Literature, at first thought, explores the meaning beyond basic facts required by a story. Reportage demands the who, what, when, where, how, and why; literature demands the meaning behind them. Why, then, isn’t news analysis literature? Is Time magazine literature?
Supreme Court Justice Potter Stewart once wrote, essentially, that while he couldn’t define pornography, he knew it when he saw it. Perhaps that standard is aplicable to literature. Why don’t we compare two examples?
My articles for Rock&Gem are travel pieces. I go to certain locales, collect rocks or gemstones, and report on them. As the editor mandates, it’s all about the rocks. I never stray far from that edict as doing so would be a disservice to my editor and my readers. Here are a few sample paragraphs:
I returned to Sharon Artlip’s store for directions to Hidden Treasures. Her place is, again, Goldfield Art & Business Services, sometimes called Goldfield Art & BS. It’s one of four businesses you check in before visiting the Gemfield claims. The store is right on Highway 95 at Fifth Avenue, the actual address 306 Crook Avenue. You’ll see a large wooden sign out front that proclaims “Official Gemfield Headquarters.”
Outside, Artlip has plenty of rock from the claims. Inside, if you ask, she’ll pull out a tray of polished stones which have been worked up from Gemfield rocks. Sharon now directed me to Bryan’s shop which is several blocks off Highway 95, at 489 Bellvue, near Bellvue and Oasis. Pick up a map at the City’s Chamber of Commerce to guide you. Or just ask someone walking around. Goldfield’s 200 souls all know each other.
Goldfield is a sprawling ramshackle of a town, its size befitting a place that once claimed 20,000 citizens. Grand stone buildings remain, along with rough hewn houses, traditional homes, and singlewide trailers. Make sure to slow down as you look, you’ll find something interesting on every corner. Art cars worthy of Burning Man? An aluminum giraffe named Cosmo? It’s all in Gemfield.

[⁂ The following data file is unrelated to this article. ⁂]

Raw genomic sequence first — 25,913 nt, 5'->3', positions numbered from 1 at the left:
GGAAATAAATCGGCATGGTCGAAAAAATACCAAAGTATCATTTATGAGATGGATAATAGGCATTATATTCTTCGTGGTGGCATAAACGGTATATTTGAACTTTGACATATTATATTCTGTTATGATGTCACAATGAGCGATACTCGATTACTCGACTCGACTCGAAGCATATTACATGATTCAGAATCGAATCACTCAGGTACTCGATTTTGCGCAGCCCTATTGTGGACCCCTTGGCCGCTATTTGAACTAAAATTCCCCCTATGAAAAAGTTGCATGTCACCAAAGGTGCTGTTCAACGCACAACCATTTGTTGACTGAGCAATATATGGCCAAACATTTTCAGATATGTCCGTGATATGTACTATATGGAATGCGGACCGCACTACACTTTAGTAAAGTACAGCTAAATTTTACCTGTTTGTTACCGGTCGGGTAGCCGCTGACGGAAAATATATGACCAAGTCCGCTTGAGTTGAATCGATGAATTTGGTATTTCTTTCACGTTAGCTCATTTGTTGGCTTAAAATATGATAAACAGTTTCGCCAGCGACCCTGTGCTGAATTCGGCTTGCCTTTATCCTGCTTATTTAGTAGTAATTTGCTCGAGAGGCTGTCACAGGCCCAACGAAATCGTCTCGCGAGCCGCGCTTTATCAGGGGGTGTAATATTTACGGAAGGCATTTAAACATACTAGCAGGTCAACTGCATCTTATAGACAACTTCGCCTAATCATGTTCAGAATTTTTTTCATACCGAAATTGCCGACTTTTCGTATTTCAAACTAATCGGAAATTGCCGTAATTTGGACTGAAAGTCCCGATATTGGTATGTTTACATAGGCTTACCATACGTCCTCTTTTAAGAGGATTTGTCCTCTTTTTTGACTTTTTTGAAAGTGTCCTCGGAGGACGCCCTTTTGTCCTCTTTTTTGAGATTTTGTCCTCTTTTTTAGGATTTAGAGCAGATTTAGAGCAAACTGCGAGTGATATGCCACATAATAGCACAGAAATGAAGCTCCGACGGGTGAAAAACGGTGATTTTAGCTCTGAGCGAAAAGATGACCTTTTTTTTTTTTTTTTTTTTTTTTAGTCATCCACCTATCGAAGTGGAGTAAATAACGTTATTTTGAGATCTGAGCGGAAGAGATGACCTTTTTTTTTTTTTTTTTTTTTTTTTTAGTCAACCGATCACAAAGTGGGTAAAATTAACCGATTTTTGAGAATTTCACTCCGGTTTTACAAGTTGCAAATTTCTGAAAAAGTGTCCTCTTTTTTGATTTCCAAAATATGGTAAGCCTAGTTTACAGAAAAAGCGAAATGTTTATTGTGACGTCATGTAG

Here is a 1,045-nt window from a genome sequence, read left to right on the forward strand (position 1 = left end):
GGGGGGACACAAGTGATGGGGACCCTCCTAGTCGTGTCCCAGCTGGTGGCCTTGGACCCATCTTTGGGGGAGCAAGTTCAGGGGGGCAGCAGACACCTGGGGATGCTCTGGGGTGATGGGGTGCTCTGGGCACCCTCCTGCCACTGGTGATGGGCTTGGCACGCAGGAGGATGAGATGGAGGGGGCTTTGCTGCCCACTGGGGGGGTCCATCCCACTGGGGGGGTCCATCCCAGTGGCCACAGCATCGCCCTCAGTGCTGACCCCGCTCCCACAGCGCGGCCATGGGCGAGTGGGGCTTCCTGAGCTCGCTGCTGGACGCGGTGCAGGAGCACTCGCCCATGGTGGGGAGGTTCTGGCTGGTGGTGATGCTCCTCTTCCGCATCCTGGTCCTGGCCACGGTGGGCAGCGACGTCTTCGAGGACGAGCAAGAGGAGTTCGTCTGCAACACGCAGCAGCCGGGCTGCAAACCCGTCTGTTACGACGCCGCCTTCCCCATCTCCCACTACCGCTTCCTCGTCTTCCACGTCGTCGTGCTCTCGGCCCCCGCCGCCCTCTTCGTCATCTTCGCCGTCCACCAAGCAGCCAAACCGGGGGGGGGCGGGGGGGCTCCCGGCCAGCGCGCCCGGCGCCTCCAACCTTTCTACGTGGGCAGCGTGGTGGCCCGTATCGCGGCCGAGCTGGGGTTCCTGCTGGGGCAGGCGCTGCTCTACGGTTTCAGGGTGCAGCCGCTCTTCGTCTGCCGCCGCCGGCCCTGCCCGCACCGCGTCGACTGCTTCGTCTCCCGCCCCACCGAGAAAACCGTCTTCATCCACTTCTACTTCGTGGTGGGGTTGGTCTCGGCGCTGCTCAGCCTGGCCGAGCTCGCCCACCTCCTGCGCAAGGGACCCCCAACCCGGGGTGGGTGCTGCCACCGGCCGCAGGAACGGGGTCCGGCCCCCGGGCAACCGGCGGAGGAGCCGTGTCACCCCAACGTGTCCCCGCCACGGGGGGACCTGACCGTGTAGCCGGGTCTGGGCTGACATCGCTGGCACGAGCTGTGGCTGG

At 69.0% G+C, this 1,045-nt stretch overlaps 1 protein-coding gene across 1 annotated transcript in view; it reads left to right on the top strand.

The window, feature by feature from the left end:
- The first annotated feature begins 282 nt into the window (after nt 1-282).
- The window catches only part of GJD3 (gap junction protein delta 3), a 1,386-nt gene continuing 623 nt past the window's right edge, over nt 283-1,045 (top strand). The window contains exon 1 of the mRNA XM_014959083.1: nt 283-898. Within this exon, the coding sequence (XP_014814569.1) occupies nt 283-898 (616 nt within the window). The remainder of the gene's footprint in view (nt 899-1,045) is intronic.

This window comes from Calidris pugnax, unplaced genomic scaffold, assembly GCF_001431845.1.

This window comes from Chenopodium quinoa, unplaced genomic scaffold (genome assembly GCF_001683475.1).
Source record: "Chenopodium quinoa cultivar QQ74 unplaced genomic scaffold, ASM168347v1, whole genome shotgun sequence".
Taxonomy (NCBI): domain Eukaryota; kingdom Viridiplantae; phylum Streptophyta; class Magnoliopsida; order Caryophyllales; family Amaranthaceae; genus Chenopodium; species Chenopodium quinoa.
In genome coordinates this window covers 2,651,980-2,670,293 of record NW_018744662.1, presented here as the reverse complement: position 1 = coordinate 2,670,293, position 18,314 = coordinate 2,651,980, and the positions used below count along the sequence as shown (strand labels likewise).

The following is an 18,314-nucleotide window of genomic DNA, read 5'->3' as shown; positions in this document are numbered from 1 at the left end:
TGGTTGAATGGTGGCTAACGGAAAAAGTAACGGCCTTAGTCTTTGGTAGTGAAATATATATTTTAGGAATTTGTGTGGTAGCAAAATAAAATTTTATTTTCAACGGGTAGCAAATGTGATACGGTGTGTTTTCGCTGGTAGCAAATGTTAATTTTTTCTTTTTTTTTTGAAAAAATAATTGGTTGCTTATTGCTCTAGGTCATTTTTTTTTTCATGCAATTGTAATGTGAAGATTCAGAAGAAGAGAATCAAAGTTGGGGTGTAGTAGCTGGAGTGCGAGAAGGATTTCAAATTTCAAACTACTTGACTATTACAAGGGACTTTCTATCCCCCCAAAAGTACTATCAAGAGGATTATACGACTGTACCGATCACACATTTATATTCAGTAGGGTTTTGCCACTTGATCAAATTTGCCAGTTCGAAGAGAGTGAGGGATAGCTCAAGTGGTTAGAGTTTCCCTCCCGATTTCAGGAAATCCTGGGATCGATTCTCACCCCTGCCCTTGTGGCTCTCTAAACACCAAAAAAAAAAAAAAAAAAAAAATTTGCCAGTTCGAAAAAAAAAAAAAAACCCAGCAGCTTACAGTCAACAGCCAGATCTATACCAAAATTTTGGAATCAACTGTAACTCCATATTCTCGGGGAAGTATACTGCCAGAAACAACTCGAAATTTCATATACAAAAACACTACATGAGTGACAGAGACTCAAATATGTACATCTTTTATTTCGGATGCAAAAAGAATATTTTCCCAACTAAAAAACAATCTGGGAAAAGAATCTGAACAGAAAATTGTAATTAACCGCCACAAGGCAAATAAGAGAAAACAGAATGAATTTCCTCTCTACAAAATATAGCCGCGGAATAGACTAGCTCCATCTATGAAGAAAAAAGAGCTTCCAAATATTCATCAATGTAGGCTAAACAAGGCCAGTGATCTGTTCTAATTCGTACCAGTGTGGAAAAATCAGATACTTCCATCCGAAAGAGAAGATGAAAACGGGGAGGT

Now we turn to completely different travel writing. In 1934 Aldous Huxley wrote about his extended trip to the Caribbean, Central America, and Mexico, in Beyond The Mexique Bay. But it wasn’t a mere travel book. It explored ideas as well as the countryside. After a difficult journey to another remote village, Huxley contemplates Esquipulas, in eastern Nicaragua:
Esquipulas is the home of a Black Christ of such extraordinary sanctity that every January pilgrims came, and still come, from enormous distances to worship at his shrine. It seems that in the eyes of all the aboriginal American races, black is traditionally a sacred colour; so that what draws the worshippers from as far as Mexico in the north, and as Ecuador in the south, and even as Peru, is probably less the saintliness of the historic Jesus than the magical sootiness of his image.
With us, black is symbolical only of grief. The black uniform of our clergy is a kind of chronic mourning that is meant, I suppose, to testify to the essential sirieux of their official character. It has no magical significance; for on all ceremonial occasions it is discarded for a praying costume of white linen, or of cloth of gold, or of gaudily embroidered silk.
But though black is not with us a sacred colour, black images of exceeding holiness are none the less fairly common in Europe. The reason, I suspect, is that such statues have a somewhat sinister appearance. (The Holy Face of Lucca is very nearly black and, with its glittering jewelled eyes, is one of the strangest and most terrifying sculptures ever made.) In Otto’s terminology, black idols are intrinsically more ‘numinous’ than white. Numinosity is in inverse ratio to luminosity.
Numinosity is in inverse ratio to luminosity? I understand that after several readings. Several. Each of those paragraphs deserve rereading. I may not be able to define literature but I know what it is. And that is literature.
Not all writing can be literature, of course. A 650 word newspaper article barely allows basic facts to be presented, let alone anything beyond. Exceptions exist. Mark Twain bordered on literature with almost everything he wrote, including newspaper columns. And Hemmingway’s dispatches in World War II, when he drove with Allied troops through France, show literature can surface in only a few words in the hands of great masters. We should be as talented.
To be continued . . . .
Rudolph Otto (external link)
Beyond The Mexique Bay — image file of the entire book (external link)
The Holy Face of Lucca (external link)
The Black Christ of Esquipulas (external link)
The Black Christ of Esquipulas by Roberto Urrea [CC BY-SA 2.0 (http://creativecommons.org/licenses/by-sa/2.0)], via Wikimedia Commons